Forage sorghum management, hybrids determine silage value

Writer: Kay Ledbetter, 806-677-5608, skledbetter@ag.tamu.edu
Contact: Dr. Jourdan Bell, 806-677-5600, Jourdan.bell@ag.tamu.edu

AMARILLO – Unique data for forage sorghums, including varying feed values and management needs of different hybrids, is coming out of a Texas A&M AgriLife trial being conducted near Bushland.

Forage sorghum trials being conducted by Texas A&M AgriLife are looking at management, varietal selection and sugarcane aphid damage. (Texas A&M AgriLife photo by Kay Ledbetter)

Forage sorghum trials being conducted by Texas A&M AgriLife are looking at management, varietal selection and sugarcane aphid damage. (Texas A&M AgriLife photo by Kay Ledbetter)

“On the Texas High Plains, forage sorghums are a very good fit with the livestock industry, especially as dairy and beef cattle forage needs increase at the same time as we become water-limited across the Ogallala Aquifer region,” said Dr. Jourdan Bell, Texas A&M AgriLife Extension Service agronomist in Amarillo.

Forage sorghums are a drought-tolerant, water-efficient alternative to corn, Bell said.

“While corn is often the silage of choice because of its feed value, forage sorghums have a feed value 80 to 90 percent of corn, if managed properly,” she said.

Corn silage is the primary choice of livestock operations, although sorghum silage offers a good alternative. (Texas A&M AgriLife photo by Kay Ledbetter)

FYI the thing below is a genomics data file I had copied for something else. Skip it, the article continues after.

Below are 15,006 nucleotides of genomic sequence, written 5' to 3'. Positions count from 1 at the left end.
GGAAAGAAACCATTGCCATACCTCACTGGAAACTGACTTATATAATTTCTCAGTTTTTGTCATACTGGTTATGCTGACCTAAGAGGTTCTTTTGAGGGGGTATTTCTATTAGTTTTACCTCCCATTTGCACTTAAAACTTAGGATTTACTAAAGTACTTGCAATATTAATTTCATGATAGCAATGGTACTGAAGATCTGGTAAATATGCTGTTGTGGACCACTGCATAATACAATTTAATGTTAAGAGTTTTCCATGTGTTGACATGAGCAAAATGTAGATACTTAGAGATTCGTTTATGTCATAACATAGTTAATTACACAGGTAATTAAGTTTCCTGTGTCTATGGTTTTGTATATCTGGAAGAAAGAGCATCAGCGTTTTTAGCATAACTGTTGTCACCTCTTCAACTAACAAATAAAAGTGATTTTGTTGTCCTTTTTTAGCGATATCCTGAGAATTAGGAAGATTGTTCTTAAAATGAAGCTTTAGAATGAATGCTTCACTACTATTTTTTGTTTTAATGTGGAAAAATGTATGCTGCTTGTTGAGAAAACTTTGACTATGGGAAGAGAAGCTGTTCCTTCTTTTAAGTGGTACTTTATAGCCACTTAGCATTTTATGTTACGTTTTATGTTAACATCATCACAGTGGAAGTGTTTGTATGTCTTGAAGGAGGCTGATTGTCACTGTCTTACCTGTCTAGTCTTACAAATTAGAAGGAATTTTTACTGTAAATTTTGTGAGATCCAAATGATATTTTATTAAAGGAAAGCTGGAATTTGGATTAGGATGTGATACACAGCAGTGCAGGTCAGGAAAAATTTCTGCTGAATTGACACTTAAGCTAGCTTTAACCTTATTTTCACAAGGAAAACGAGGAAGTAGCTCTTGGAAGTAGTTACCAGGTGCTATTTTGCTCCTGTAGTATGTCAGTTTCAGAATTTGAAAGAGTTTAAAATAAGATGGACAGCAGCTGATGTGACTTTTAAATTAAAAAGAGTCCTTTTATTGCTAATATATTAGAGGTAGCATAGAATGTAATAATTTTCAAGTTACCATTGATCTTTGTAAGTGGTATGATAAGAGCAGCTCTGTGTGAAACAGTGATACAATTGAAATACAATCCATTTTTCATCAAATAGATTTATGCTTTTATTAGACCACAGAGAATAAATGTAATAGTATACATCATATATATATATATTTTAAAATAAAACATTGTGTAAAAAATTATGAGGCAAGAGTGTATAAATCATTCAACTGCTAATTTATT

Corn silage is the primary choice of livestock operations, although sorghum silage offers a good alternative. (Texas A&M AgriLife photo by Kay Ledbetter)

“However, producers are recognizing that we are really going to have to manage our forage sorghums for optimum quality and production, even more so now with the additional concerns about the sugarcane aphid.”

Bell said the data from the forage sorghum trials on a cooperative farmer’s land near Bushland will be unique because she is working with Dr. Ed Bynum, AgriLife Extension entomologist, and Dr. Ted McCollum, AgriLife Extension beef cattle specialist, to evaluate the effect of the sugarcane aphid pressure on forage sorghum production and quality.

“There is such a vast difference in production and quality between sorghum types and hybrids, so it’s really important that we evaluate different forage sorghums specifically for silage to help producers optimize not only their production with regards to tonnage but also the quality at harvest.”

That’s where the value of the forage sorghum trial, currently in its third year, comes in, Bell said. Her work is a continuation of long-term research conducted at Bushland for over 15 years.

The Bushland forage sorghum trial includes over 100 different sorghum hybrids, including forage and grain sorghum types.

Measurements are being taken for yield and quality at harvest, she said. While finished silage is ultimately a result of the product used, it is important the end users recognize that the quality of the silage also can be affected by their management.

Bell, who also has a Texas A&M AgriLife Research appointment, is conducting a secondary study, funded by the Texas Grain Sorghum Board, to evaluate ensiling duration with a select forage sorghum. She will be aided in the research by a West Texas A&M University graduate student.